Wednesday, April 29, 2009

An unconscious is a fact of revolutionary importance

"The recognition that we have to allow for the existence of an unconscious is a fact of revolutionary importance. Conscience as an ethical authority extends only as far as consciousness extends. When a man lacks self-knowledge he can do the most astonishing or terrible things without calling himself to account and without ever suspecting what he is doing. Unconscious actions are always taken for granted and are therefore not critically evaluated. One is then surprised at the incomprehensible reactions of one's neighbors, whom one holds to be responsible; that is, one fails to see what one does oneself and seeks in others the cause of all the consequences that follow from ones' own actions." [C. G. Jung, Collected Works (vol. 16), p.811; para. 1803]

"Our unwillingness to see our own faults and the projection of them on to others is the source of most quarrels, and the strongest guarantee that injustice, animosity, and persecution will not easily die out. when one remains unconscious of oneself one is frequently unaware of one's own conflicts; indeed the existence of unconscious conflicts is actually held to be impossible." [Ibid., p. 811-812; para. 1804]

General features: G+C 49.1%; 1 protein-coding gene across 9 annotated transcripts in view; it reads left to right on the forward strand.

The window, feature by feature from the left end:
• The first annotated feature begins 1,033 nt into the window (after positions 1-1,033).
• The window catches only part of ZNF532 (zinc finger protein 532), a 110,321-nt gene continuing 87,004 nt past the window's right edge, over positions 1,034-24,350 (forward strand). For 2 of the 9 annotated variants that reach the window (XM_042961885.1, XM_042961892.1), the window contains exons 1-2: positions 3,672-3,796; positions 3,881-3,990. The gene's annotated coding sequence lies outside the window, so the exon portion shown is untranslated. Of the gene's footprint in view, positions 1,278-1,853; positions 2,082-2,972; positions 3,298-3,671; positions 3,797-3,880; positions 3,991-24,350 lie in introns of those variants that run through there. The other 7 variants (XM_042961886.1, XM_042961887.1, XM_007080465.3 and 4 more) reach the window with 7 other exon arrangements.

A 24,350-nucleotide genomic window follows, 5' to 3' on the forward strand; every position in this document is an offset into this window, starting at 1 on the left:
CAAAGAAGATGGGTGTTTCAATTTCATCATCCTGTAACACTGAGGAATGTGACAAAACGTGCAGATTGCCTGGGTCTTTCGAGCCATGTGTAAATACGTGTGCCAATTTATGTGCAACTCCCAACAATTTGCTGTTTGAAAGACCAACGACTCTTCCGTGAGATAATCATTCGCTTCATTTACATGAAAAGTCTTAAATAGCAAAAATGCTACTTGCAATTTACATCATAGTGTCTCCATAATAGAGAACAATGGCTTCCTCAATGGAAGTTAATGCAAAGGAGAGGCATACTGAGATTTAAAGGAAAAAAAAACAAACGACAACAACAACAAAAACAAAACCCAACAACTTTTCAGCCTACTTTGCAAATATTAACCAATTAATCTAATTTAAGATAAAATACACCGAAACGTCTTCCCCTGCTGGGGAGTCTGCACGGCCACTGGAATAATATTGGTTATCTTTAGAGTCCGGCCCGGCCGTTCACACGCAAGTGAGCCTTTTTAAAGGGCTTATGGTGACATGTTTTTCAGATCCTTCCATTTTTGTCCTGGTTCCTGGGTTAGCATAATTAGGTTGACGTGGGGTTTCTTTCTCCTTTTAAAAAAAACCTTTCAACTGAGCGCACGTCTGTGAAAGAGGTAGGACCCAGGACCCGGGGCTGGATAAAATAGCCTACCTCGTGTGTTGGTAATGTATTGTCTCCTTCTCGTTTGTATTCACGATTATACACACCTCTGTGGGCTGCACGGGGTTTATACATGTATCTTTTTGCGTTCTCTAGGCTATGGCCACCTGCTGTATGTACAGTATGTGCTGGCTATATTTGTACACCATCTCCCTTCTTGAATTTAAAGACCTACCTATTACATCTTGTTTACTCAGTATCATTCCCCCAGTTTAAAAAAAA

Tuesday, April 28, 2009

Escape requires becoming like God

"But it is not possible, Theodorus, that the force of evil should be utterly destroyed—for there must always be something opposed to the good; nor is it possible that it should have its seat among the gods. But is must inevitably haunt human life, and prowl about this earth. Therefore we should wholly endeavor to take flight to that place (of the gods); and such flight means becoming as like God as possible; and a man becomes like God when he becomes just and holy, through understanding. ... In God there is no sort of wrong whatsoever, he is supremely just, and the thing most like him is the man who has become as just as it lies in human nature to be." - Plato [Theaetetus 176 b-c]